Many beekeepers feed their honey bees sucrose or high-fructose corn syrup when times are lean inside the hive. This practice has come under scrutiny, however, in response to colony collapse disorder, the massive—and as yet not fully explained—annual die-off of honey bees in the U.S. and Europe. Some suspect that inadequate nutrition plays a role in honey bee declines.
In a new study, described in Scientific Reports, researchers took a broad look at changes in gene activity in response to diet in the Western honey bee (Apis mellifera), and found significant differences occur depending on what the bees eat.
The researchers looked specifically at an energy storage tissue in bees called the fat body, which functions like the liver and fat tissues in humans and other vertebrates.
"We figured that the fat body might be a particularly revealing tissue to examine, and it did turn out to be the case," said University of Illinois entomology professor and Institute for Institute for Genomic Biology director Gene Robinson, who performed the new analysis together with entomology graduate student Marsha Wheeler.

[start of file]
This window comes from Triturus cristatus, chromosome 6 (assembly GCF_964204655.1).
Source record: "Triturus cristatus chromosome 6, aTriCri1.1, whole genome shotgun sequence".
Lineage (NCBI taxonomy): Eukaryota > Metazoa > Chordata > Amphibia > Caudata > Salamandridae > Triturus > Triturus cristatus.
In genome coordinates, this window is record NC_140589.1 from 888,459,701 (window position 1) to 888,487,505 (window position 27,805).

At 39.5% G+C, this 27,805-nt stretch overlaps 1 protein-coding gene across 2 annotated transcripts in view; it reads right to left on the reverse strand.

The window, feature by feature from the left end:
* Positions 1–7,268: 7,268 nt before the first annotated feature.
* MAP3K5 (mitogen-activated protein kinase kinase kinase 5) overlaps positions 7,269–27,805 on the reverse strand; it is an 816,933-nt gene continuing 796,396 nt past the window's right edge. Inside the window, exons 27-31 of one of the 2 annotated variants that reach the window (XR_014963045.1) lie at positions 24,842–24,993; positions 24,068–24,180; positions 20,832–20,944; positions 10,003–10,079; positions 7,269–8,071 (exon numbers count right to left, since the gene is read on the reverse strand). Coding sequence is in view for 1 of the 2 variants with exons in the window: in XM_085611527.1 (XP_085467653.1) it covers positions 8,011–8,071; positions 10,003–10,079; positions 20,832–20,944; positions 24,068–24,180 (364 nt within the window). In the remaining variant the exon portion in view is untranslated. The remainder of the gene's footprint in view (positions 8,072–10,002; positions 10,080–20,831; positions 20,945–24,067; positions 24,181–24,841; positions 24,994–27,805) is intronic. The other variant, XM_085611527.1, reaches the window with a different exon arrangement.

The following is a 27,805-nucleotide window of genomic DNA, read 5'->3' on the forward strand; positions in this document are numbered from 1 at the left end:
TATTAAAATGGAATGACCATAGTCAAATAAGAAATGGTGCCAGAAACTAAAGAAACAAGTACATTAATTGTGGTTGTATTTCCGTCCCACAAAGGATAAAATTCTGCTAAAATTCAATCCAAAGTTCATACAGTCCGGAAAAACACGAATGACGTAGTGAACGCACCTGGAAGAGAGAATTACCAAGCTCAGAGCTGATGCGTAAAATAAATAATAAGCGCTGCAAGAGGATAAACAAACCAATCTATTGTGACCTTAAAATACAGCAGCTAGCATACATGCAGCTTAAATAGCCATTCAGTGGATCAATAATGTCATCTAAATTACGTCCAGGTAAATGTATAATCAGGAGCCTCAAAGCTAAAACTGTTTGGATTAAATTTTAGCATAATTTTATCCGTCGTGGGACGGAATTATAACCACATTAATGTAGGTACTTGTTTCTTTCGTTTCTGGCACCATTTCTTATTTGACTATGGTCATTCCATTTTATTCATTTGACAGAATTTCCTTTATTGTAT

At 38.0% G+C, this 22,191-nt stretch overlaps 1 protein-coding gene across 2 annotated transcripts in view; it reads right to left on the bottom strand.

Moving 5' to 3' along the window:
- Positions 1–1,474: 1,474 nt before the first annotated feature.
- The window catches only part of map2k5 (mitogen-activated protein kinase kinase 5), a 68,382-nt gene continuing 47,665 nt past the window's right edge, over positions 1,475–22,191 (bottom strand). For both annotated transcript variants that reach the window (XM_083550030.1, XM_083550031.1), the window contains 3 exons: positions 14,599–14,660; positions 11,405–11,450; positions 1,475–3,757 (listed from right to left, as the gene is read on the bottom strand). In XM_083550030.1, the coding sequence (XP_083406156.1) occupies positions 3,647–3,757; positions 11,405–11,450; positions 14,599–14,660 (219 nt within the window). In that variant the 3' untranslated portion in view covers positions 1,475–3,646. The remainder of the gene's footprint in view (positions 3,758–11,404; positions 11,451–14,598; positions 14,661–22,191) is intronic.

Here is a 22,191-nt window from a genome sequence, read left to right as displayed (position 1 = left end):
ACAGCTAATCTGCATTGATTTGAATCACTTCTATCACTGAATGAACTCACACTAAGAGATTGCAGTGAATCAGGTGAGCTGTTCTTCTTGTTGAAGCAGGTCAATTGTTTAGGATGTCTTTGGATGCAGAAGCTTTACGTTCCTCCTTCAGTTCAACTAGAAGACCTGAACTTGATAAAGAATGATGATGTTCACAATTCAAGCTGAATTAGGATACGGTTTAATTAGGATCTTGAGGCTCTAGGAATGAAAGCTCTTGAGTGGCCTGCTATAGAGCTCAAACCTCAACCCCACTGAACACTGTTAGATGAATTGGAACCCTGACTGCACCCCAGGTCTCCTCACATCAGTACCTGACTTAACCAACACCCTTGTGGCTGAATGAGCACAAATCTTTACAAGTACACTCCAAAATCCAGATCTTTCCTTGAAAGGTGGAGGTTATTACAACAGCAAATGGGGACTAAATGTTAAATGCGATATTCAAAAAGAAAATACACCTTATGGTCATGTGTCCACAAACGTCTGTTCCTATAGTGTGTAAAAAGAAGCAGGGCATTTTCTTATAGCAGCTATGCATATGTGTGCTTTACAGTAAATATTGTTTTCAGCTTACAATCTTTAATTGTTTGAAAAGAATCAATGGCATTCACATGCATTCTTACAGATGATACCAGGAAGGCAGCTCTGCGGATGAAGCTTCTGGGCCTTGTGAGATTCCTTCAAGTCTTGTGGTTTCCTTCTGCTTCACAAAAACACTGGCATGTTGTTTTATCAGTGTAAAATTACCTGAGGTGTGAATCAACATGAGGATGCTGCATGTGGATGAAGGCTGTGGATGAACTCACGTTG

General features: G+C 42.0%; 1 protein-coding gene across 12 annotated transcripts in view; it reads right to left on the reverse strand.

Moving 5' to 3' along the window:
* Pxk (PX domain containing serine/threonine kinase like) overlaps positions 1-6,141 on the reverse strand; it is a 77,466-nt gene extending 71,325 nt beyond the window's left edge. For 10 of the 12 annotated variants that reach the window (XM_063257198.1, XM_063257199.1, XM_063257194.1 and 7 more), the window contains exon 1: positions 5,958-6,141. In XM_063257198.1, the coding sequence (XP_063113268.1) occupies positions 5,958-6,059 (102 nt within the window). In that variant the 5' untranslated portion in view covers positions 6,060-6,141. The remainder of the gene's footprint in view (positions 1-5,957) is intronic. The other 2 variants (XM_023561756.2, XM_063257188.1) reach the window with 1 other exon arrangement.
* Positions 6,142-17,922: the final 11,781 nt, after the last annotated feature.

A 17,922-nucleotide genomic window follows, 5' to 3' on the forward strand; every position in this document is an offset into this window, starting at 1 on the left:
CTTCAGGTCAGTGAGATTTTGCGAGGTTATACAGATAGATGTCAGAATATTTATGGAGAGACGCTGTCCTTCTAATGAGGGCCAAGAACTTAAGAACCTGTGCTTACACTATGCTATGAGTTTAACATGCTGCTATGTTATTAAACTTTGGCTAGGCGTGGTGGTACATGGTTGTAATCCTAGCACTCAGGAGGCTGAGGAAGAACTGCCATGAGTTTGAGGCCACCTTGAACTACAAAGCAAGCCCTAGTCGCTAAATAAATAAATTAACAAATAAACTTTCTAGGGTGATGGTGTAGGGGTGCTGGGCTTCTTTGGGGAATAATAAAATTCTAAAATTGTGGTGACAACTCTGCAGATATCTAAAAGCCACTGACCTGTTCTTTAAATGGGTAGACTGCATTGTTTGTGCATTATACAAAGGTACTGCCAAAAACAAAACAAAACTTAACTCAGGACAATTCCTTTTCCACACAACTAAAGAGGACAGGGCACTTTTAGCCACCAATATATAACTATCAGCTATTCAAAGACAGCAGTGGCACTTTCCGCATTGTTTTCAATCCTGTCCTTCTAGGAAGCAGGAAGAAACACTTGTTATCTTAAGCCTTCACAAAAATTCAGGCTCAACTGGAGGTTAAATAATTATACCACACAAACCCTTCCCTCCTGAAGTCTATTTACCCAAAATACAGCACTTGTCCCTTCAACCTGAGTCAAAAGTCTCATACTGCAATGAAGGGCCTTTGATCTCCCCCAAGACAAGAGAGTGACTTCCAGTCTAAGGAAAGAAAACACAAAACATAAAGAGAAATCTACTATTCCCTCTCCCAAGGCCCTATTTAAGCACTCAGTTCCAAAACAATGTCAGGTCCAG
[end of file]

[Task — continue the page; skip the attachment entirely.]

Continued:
The researchers limited their analysis to foraging bees, which are older, have a higher metabolic rate and less energy reserves (in the form of lipids stored in the fat body) than their hive-bound nest mates—making the foragers much more dependent on a carbohydrate-rich diet, Robinson said.
"We reasoned that the foragers might be more sensitive to the effects of different carbohydrate sources," he said.
The researchers focused on gene activity in response to feeding with honey, high-fructose corn syrup (HFCS), or sucrose. They found that those bees fed honey had a very different profile of gene activity in the fat body than those relying on HFCS or sucrose. Hundreds of genes showed differences in activity in honey bees consuming honey compared with those fed HFCS or sucrose. These differences remained even in an experimental hive that the researchers discovered was infected with deformed wing virus, one of the many maladies that afflict honey bees around the world.
"Our results parallel suggestive findings in humans," Robinson said. "It seems that in both bees and humans, sugar is not sugar—different carbohydrate sources can act differently in the body."
Some of the genes that were activated differently in the honey-eating bees have been linked to protein metabolism, brain-signaling and immune defense. The latter finding supports a 2013 study led by U. of I. entomology professor and department head May Berenbaum, who reported that some substances in honey increase the activity of genes that help the bees break down potentially toxic substances such as pesticides.
"Our results further show honey induces gene expression changes on a more global scale, and it now becomes important to investigate whether these changes can affect bee health," Robinson said.
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More information: "Diet-dependent gene expression in honey bees: honey vs. sucrose or high fructose corn syrup," Scientific Reports, 2014.